As leaders, we are not under the illusion that in the past all relationships were perfect, all conduct was Christlike, or all decisions were just. However, our faith teaches that we are all children of our Father in Heaven, and we worship Him and His Son, Jesus Christ, who is our Savior. Our desire is that our hearts and minds will be knit in righteousness and unity and that we will be one with Them.8

Righteousness is a broad, comprehensive term but most certainly includes living God’s commandments.9 It qualifies us for the sacred ordinances that constitute the covenant path and blesses us to have the Spirit give direction to our lives.10

Being righteous is not dependent on each of us having every blessing in our lives at this time. We may not be married or blessed with children or have other desired blessings now. But the Lord has promised that the righteous who are faithful “may dwell with God in a state of never-ending happiness.”11

Unity is also a broad, comprehensive term but most certainly exemplifies the first and second great commandments to love God and love our fellowmen.12 It denotes a Zion people whose hearts and minds are “knit together in unity.”13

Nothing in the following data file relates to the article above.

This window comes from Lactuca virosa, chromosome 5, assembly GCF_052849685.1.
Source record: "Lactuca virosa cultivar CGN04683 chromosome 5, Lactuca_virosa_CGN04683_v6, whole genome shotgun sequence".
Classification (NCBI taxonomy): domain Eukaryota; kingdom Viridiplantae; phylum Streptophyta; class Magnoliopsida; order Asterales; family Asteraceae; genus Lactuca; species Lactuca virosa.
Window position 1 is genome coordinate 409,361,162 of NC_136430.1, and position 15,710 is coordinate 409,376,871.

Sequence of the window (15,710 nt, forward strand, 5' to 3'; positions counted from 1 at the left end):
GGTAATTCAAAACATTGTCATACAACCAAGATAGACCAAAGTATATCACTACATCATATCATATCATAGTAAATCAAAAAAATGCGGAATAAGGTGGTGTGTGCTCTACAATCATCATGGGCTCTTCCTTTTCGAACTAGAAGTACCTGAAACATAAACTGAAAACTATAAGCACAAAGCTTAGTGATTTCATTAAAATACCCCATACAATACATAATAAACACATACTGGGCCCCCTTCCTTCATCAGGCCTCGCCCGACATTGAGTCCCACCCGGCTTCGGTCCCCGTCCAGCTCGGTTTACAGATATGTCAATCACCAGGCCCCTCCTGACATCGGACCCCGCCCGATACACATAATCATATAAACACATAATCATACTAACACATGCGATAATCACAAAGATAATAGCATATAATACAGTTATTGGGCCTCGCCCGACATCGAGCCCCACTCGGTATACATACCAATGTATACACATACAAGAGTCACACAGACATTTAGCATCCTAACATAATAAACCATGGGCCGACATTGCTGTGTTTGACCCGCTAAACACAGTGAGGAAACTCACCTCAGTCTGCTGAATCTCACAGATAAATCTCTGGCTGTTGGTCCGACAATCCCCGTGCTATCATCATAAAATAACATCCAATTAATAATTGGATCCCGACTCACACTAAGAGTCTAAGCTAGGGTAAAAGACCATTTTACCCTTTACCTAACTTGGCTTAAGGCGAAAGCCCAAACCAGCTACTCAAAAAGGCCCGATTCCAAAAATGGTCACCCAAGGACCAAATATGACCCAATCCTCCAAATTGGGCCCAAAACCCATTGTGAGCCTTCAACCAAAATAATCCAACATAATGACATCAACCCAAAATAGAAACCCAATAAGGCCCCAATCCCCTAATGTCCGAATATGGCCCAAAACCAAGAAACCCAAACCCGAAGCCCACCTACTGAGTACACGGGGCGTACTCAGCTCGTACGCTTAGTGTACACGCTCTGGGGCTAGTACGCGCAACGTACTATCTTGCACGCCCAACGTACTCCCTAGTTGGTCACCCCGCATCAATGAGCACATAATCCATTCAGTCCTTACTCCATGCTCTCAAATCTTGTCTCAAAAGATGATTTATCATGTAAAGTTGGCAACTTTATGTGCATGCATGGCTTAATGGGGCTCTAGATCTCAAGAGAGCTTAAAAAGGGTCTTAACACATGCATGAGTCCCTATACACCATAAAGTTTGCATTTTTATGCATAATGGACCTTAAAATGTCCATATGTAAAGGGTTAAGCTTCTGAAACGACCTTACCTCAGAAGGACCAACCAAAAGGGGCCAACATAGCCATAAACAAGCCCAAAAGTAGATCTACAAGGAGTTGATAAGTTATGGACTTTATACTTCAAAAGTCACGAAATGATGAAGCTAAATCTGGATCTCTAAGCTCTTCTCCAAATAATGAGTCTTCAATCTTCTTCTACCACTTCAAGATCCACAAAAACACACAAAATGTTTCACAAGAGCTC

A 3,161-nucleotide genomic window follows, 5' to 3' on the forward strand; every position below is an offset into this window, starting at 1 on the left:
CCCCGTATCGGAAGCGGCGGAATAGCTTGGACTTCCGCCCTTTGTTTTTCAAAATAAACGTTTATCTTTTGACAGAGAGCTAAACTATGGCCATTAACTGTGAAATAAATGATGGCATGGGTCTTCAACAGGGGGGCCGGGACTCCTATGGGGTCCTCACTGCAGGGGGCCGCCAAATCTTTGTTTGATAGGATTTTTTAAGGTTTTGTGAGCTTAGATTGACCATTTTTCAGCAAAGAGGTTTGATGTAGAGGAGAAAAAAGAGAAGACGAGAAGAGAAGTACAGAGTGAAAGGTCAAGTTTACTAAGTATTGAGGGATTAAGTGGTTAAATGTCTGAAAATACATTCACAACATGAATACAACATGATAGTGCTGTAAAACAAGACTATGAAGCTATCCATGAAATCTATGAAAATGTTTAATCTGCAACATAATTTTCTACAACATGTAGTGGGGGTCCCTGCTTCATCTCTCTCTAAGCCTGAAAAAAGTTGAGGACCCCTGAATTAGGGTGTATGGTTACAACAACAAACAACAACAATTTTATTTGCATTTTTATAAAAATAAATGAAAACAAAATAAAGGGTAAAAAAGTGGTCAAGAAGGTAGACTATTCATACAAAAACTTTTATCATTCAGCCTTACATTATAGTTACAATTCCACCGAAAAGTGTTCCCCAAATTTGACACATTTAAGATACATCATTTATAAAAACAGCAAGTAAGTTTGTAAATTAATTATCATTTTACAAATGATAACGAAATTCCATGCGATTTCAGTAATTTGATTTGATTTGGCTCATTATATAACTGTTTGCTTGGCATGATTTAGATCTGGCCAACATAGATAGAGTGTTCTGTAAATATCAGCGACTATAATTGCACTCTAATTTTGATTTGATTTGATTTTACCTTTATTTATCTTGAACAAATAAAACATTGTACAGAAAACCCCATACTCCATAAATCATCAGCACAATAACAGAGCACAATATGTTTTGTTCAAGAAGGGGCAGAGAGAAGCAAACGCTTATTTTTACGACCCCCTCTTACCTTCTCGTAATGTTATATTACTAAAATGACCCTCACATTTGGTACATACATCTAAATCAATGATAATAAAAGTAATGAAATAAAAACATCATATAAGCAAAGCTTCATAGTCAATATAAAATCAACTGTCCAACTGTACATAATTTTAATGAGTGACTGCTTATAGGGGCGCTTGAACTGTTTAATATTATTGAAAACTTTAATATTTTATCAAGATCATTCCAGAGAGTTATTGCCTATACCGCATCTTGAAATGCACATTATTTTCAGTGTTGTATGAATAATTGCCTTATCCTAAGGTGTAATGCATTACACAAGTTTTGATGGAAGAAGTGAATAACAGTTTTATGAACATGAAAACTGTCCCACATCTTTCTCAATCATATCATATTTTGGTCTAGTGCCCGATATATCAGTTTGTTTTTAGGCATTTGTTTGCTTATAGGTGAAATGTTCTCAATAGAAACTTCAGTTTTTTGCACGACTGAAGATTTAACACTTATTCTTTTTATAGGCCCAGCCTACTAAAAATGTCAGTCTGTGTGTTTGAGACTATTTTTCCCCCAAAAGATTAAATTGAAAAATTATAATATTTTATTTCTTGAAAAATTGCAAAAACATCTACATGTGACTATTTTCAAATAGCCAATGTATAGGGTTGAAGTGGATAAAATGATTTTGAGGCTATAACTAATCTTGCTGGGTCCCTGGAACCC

The context for my message is the contrast and lessons from sacred scriptures.

It has been 200 years since the Father and His Son first appeared and commenced the Restoration of the gospel of Jesus Christ in 1820. The account in 4 Nephi in the Book of Mormon includes a similar 200-year period after the Savior appeared and established His Church in ancient America.

The historical record we read in 4 Nephi describes a people where there were no envyings, strifes, tumults, lyings, murders, or any manner of lasciviousness. Because of this righteousness, the record states, “surely there could not be a happier people among all the people who had been created by the hand of God.”14

With respect to unity, 4 Nephi reads, “There was no contention in the land, because of the love of God which did dwell in the hearts of the people.”15

Unfortunately, 4 Nephi then describes a dramatic change that began in the “two hundred and first year,”16 when iniquity and division destroyed righteousness and unity. The depths of depravity that then occurred were subsequently so evil that ultimately the great prophet Mormon laments to his son Moroni:

“But O my son, how can a people like this, whose delight is in so much abomination—

“How can we expect that God will stay his hand in judgment against us?”17